We're always on the lookout for new and exciting audio equipment. When we heard that it was possible to get our hands on a shiny new tube amp for less than $100, we had to see what the hub-bub was about. Having a tiny tabletop amp has its perks - including the ability to run our old direct drive turntables into a preamp and have the amp sit right on top. We also received a set of speakers to review, and while it doesn't compete in terms of value nor come close to making our list as the most kickass tiny speakers ever created, it is an interesting exploration in design and makes for an interesting conversation piece.
Before we get started, let's get a little background first. Qinpu is an audio company in China that's been known more as a hidden brand distributed on eBay or third-party Amazon dealers than something like KEF, Polk Audio, or Samsung here in the states. However, just because it's sold on eBay doesn't mean it's always crap. Well, for the most part, that is true.
Although the pictures may not give a good feel for the size of the Qinpu tube amp and speakers, let us be clear: this is one of the tiniest speaker systems we've ever reviewed.
Let us start with the Q-2 tube amp. Designed with retro steel casing around the tube, it's reminiscent or something from the 50's or even earlier. The black aluminum case itself is heavy. Real heavy. As are the knobs; everything is strikingly well-made and is quite surprising for an amplifier that's significantly cheaper than modern home theater solutions sold at BestBuy.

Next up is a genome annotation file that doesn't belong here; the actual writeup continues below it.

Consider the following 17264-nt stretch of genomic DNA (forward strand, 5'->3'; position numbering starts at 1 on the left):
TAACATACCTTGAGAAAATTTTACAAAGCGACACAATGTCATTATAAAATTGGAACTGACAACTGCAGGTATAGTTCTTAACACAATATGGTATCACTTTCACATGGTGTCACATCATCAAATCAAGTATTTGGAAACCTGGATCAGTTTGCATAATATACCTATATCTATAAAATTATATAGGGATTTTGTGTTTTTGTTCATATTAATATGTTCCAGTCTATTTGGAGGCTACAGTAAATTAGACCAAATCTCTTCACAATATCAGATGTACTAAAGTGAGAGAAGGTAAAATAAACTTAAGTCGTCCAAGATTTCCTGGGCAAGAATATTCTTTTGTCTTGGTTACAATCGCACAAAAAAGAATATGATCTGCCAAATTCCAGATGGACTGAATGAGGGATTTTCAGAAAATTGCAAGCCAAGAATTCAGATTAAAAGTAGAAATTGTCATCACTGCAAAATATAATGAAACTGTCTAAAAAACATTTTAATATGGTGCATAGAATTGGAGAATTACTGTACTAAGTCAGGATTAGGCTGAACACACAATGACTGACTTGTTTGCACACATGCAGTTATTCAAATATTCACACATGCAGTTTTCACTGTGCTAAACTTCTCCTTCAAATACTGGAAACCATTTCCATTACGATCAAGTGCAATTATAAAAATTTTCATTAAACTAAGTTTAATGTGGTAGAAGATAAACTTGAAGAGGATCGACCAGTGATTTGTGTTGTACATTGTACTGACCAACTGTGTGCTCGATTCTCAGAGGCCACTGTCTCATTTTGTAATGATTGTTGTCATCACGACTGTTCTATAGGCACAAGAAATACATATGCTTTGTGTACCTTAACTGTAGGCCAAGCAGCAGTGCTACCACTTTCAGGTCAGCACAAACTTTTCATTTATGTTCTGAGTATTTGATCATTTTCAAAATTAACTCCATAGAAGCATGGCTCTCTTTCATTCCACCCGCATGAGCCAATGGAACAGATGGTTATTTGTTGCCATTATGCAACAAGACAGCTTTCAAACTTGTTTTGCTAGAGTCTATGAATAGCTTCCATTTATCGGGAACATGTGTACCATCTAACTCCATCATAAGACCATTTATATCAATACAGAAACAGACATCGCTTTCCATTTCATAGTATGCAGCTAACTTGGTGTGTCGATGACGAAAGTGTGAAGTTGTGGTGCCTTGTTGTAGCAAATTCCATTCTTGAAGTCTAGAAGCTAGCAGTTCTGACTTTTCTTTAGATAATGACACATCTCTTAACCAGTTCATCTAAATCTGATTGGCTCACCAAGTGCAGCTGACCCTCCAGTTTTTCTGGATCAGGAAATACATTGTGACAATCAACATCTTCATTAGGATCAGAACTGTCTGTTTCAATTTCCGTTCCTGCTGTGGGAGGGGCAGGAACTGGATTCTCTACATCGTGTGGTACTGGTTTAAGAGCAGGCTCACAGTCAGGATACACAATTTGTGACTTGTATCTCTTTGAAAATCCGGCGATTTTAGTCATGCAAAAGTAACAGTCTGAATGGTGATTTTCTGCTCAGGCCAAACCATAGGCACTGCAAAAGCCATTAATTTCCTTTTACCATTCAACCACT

The amplifier itself works as a hybrid, where the tube creates the sound and is then amplified by the solid state amplifier before outputting to the speakers. In the back, you can immediately tell it's designed with a desktop in mind. You have the option to feed RCA in or a line-in from your iPod. You also have the option to drive a pair of headphones, although when tested, it wasn't anything special to write home about.
With regards to the coloration of sound, the amp does a great job with the mids, leaving the music open and uncolored. As for the soundstage, it also delivers high marks for such a compact package. Ultimately, what you end up with is extremely believable performance for a fraction of the cost of other dedicated stereo amps.
As for the speakers... well, they're not really speakers at all, but more "microspeakers" - a small box that attempts to deliver good sound. Yes, they're cute. Yes, they sound better than your laptop speakers.
But the smallness of the box and limited range of the drivers makes it sound so small that we really couldn't figure out what kind of audience such a box could appeal to. There's no bass. No dynamic range. Pairing it with one of our tiny subwoofers just sounded like a complete mismatch. For $170, you can spend a few more bucks and get the Audioengine A2 speakers, which will deliver you surprisingly good bass and a nearly complete dynamic range.
All in all, we were not so impressed with the V-5's. They're cool looking and all, but that's about it.
However, if you need a cheap tabletop amplifier, you simply cannot go wrong with the Qinpu Q-2 Amp. As for the speakers, well, let's just say your money would be wisely spent in other places.
Pros: Great value for the amp, slick design, tube colors sound nicely.
Cons: Speakers don't deliver (limited range), difficult to pair with existing sound equipment.
Apartment Therapy Media makes every effort to test and review products fairly and transparently. The views expressed in this review are the personal views of the reviewer and this particular product review was not sponsored or paid for in any way by the manufacturer or an agent working on their behalf. However, the manufacturer did loan us the product for testing and review purposes.